Schumer caves on Gateway project allowing Senate to confirm Batory as FRA administrator

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Ronald L. Batory, Federal Railroad Administration administrator
Fred W. Frailey
WASHINGTON — The Senate's daily digest says that Ronald L Batory's confirmations to head the Federal Railroad Administration came to the floor at 6:15 p.m. on Feb. 13.

The virtual ink had barely dried before U.S. Sen. John Thune, R-S.D., was online with words of congratulation. Thune is chairman of the Senate Commerce Committee that approved Batory's nomination last August.

“Even as his confirmation languished, the consensus that Ronald Batory was highly qualified to serve as administrator of the Federal Railroad Administration never waned. His conformation is a win for railroad safety and I expect him to have an impact,” Thune said.

The confirmation represents a change of heart for a quartet of Democratic senators from New York and New Jersey led by U.S. Sen. Chuck Schumer, D-N.Y. Schumer held Batory's confirmation hostage as leverage for funding Amtrak's Gateway Program. Gateway comprises several projects on both sides of the Hudson River. The cornerstone for the program is a new tunnel into New York Penn Station from New Jersey.

In late December, President Donald Trump scrapped a non-binding commitment by President Barack Obama that the federal government would underwrite half the cost of the project.

“Given the administration’s recent budget and infrastructure proposals, it’s clear they aren’t interested in advancing the ball on Gateway, one of the nation’s most important and desperately needed infrastructure projects,” a spokesman for Schumer said in an email on Feb. 14. “Rather than wait around for the administration to come to their senses, Schumer and his colleagues will continue to work together to advance this project in the Congress.”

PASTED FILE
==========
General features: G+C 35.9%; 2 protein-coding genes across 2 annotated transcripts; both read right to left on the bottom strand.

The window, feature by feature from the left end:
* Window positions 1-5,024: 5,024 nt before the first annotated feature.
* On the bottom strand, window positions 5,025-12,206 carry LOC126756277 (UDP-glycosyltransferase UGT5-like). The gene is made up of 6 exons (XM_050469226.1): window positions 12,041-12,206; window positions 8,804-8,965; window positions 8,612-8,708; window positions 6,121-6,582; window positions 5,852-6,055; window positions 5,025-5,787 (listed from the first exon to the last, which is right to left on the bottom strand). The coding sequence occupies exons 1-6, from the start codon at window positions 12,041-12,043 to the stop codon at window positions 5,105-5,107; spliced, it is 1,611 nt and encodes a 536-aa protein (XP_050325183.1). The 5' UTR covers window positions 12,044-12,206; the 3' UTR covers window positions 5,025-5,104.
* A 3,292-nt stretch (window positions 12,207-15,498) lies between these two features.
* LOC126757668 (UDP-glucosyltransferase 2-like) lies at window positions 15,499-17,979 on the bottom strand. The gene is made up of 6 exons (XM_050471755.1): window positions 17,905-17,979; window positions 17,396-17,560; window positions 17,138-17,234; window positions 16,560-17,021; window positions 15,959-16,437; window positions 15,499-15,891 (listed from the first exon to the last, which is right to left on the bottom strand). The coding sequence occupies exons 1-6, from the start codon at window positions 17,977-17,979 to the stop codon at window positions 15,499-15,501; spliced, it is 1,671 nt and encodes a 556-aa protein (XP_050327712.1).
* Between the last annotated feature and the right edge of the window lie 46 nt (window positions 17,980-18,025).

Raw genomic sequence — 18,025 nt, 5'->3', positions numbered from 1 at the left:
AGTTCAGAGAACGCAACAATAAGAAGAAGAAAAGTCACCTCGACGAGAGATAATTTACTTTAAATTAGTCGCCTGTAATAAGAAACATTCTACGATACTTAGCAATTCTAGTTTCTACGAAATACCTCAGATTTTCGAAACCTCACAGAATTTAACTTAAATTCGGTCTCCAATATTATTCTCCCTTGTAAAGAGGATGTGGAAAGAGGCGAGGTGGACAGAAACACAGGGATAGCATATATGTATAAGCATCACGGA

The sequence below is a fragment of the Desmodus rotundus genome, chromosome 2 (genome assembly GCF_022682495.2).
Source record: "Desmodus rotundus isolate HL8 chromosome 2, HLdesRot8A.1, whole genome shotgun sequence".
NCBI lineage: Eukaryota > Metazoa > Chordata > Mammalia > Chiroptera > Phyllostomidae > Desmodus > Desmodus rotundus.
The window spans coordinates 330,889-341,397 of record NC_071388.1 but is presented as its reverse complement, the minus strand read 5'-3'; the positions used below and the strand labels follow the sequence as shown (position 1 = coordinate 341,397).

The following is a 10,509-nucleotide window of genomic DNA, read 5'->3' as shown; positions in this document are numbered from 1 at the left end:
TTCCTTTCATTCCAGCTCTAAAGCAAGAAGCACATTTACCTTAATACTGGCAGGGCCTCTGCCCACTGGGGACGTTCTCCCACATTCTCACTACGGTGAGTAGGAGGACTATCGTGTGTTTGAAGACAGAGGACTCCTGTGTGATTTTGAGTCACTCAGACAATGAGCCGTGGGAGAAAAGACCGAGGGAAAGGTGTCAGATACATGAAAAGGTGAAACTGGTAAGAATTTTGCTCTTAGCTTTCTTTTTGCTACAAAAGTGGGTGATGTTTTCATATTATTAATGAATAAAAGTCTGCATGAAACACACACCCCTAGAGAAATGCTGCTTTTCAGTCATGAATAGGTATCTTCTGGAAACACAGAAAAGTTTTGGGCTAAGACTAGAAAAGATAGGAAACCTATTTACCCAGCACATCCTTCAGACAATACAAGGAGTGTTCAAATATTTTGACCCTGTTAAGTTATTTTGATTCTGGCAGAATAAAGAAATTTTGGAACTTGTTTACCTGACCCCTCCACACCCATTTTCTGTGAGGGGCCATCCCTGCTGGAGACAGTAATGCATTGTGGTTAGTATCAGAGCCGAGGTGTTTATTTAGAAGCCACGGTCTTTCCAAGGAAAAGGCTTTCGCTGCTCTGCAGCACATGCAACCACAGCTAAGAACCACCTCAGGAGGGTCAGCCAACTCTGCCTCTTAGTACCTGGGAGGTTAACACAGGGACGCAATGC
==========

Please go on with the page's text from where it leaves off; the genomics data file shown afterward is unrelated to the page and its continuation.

A Thune staff member who spoke on background said that the fatal collision between Amtrak's Silver Star and a CSX freight train on Feb. 4 near Cayce, S.C., had an indirect effect on Batory's confirmation. Thune was prepared to challenge Schumer on the Senate floor to override Schumer's effort. Thune made a similar speech on Dec. 21.

“The time for playing political games ... should be over. It is long past time that my Democrat colleagues end the obstruction,” Thune said at the time.
Thune's spokesman said that the two senators talked last week, and Thune got a “positive signal,” that Schumer would let the confirmation go forward. With infrastructure coming to the fore in Congress this year, it's likely that Schumer will continue to push for Gateway, but Thune “had not taken a position on funding the project.”

Batory's confirmation has drawn positive responses from the railroad industry.

“Ron Batory will bring a wealth of experience to the position and is well-qualified to guide the FRA through the critical work ahead of it including the oversight of positive train control implementation,” according to a prepared comment by Linda Bauer Darr, president of the American Short Line and Regional Railroad Association.

“[Batory] brings more than 45 years of leadership experience in the railroad industry,” Paul P. Skoutelas, president of the American Public Transportation Association, said in a press release. “We look forward to working with him on critical issues facing our nation's commuter rail systems.”

Skoutelas also congratulated Thelma Drake, former head of Virginia's Department of Rail and Public Transportation, on her nomination to be Federal Transit Administration Administrator.

“Ron Batory and Ray Martinez are both knowledgeable and experienced in their industries. The confirmation of these two well-qualified individuals will bring critical permanent leadership to these administrations,” according to a statement from the Department of Transportation. Martinez was confirmed to be Administrator of the Federal Motor Carrier Safety Administration.

NEWSWIRETrains News Wire

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